Marketers are finally starting to connect their offline data dots to the web, and some of the biggest names in digital and data including Google, AOL and Acxiom, see dollar signs. All three companies made acquisitions this month in the hopes of capitalizing on a burgeoning trend: turning offline consumer data into a tool for digital marketing.
Most marketers with data from retail transactions, call centers and CRM and loyalty programs have yet to take it online for ad planning, targeting and campaign measurement. But it's on their minds.
"This is in every conversation I'm in with a client now. Everybody wants to know what's really driving sales or transactions," said Bob Ivins, chief data officer at media agency Mindshare.
Facebook, Google, Twitter, AOL and data services giant Acxiom are taking notice. Earlier in May, Google purchased Adometry, a company that uses in-store transaction information to measure digital marketing campaigns, for an undisclosed sum. AOL picked up Adometry competitor Convertro for approximately $101 million soon after.
Most recently, data management and services behemoth Acxiom snapped up data middleman LiveRamp for $310 million. The company is one of a handful that operate behind-the-scenes, actually enabling the transfer of data gathered offline to the digital realm. This offline-to-online data process is known as "on-boarding" in the industry.
The attribution connection
Twitter and Facebook helped spark interest in the offline-online data trend by partnering with DataLogix, another on-boarding firm. Like Google and AOL, the social sites want to convince advertisers that digital ads drive in-store transactions. So, both partner with DataLogix to link online ad campaigns to offline data for attribution measurement.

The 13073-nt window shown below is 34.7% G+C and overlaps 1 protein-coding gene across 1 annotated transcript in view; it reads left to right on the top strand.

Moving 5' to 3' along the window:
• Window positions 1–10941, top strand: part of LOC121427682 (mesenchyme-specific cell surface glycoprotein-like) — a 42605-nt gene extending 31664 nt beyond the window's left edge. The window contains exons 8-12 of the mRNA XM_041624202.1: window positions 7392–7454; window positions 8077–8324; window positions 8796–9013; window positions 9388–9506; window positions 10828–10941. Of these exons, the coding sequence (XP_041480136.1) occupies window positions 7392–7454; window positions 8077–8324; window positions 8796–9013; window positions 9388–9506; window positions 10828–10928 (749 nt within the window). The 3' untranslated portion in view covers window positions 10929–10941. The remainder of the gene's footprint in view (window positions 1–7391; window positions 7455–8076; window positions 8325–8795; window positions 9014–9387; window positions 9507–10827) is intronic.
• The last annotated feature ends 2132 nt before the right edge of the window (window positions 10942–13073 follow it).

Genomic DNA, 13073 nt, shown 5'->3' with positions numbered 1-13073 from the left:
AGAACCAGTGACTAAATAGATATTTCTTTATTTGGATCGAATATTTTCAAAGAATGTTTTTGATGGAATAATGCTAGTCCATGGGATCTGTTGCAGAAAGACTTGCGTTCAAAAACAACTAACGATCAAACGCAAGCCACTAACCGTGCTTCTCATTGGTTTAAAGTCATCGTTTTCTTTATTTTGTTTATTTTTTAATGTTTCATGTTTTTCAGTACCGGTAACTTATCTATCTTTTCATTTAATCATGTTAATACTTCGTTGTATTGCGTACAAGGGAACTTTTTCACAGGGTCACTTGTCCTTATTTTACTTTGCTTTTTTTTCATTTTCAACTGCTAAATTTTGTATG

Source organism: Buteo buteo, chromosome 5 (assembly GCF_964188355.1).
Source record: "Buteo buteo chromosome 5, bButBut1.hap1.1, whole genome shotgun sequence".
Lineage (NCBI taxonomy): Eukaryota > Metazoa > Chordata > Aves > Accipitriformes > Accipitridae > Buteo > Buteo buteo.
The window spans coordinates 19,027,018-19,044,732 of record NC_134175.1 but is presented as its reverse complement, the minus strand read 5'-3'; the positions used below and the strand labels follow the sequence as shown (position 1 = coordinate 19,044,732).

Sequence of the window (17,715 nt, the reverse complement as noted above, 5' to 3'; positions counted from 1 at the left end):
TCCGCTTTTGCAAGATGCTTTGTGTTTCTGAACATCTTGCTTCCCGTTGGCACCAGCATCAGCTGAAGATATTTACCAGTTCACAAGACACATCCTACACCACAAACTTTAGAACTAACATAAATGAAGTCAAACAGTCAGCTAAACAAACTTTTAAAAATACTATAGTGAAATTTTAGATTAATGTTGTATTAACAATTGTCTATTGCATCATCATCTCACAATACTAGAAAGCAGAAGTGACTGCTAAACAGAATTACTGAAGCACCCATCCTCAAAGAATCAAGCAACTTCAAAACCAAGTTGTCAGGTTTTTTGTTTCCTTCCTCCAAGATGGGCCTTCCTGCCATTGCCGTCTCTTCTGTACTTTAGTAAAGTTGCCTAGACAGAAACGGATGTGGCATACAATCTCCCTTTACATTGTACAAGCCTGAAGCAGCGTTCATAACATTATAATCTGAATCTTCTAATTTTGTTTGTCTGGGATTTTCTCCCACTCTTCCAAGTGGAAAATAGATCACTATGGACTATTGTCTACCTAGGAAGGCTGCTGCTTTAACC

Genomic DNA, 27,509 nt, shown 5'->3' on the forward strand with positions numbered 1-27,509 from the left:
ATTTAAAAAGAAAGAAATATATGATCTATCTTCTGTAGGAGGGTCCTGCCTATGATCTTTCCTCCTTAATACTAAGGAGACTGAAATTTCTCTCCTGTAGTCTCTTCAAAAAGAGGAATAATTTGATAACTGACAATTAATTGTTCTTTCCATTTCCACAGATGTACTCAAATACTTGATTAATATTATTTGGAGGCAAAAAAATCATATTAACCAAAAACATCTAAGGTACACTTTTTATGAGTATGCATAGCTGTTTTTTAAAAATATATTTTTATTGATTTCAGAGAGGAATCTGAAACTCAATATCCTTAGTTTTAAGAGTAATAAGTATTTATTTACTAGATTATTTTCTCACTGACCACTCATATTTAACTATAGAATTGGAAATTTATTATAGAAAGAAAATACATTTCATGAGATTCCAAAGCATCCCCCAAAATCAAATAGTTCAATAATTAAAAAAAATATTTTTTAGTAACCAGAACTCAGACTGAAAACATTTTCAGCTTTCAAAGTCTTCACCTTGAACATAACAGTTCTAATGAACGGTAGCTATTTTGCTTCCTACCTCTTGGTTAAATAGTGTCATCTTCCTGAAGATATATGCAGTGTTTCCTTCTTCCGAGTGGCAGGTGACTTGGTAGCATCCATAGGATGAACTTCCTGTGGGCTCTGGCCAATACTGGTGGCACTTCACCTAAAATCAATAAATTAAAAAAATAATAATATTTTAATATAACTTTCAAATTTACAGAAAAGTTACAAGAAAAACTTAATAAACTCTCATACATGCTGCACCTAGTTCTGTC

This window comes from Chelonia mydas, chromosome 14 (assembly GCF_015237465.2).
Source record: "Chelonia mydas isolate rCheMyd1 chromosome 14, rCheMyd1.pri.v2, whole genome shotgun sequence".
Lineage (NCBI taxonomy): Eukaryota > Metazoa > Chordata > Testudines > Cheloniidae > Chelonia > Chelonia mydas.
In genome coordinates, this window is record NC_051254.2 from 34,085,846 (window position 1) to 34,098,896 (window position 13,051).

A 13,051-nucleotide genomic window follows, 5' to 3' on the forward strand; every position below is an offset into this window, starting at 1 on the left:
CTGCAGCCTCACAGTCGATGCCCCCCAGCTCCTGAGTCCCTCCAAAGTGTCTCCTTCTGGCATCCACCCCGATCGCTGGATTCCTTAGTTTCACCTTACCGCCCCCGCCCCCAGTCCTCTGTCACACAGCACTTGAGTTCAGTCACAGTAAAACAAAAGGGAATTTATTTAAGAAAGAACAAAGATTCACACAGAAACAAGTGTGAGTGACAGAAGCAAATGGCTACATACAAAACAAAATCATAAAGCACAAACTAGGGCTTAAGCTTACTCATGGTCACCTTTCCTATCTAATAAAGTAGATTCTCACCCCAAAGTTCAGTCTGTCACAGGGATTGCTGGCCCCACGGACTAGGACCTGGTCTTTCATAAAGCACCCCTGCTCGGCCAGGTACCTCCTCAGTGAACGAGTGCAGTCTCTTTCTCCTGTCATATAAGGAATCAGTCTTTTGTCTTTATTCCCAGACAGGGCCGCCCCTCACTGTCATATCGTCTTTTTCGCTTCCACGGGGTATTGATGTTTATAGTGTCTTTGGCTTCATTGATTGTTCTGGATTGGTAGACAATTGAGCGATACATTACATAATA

Usually companies want to take consumer data from in-store transactions or customer-service call interactions to the web to retain those customers, or entice them to come back and buy again after a year or two without making a purchase. Customer data can be matched to email addresses for digitized direct-mail outreach, connected to site-optimization systems to customize web pages based on offline purchases, or dumped into DSPs and ad-targeting systems to aim digital ads at customers.
"Relying purely on an online signal to inform how your marketing efforts are driving business for you is a very incomplete picture," said Bob Intarakumhang, senior manager for digital analytics at Allstate. Mr. Intarakumhang led the charge at the insurance firm to begin moving customer data to the web from Allstate's transactional, call-center and agent databases. The offline information will flow to its data management platform X+1 to optimize media buying, and help Allstate fine-tune customer-lifetime-value scores. Mr. Intarakumhang said he also plans to use the integrated data for online ad targeting, campaign measurement and site optimization.
The company is in the midst of on-boarding its data with the help of Adometry, which partners with Datalogix, LiveRamp, Acxiom, Adobe and others to gauge the impact of digital efforts on offline purchases.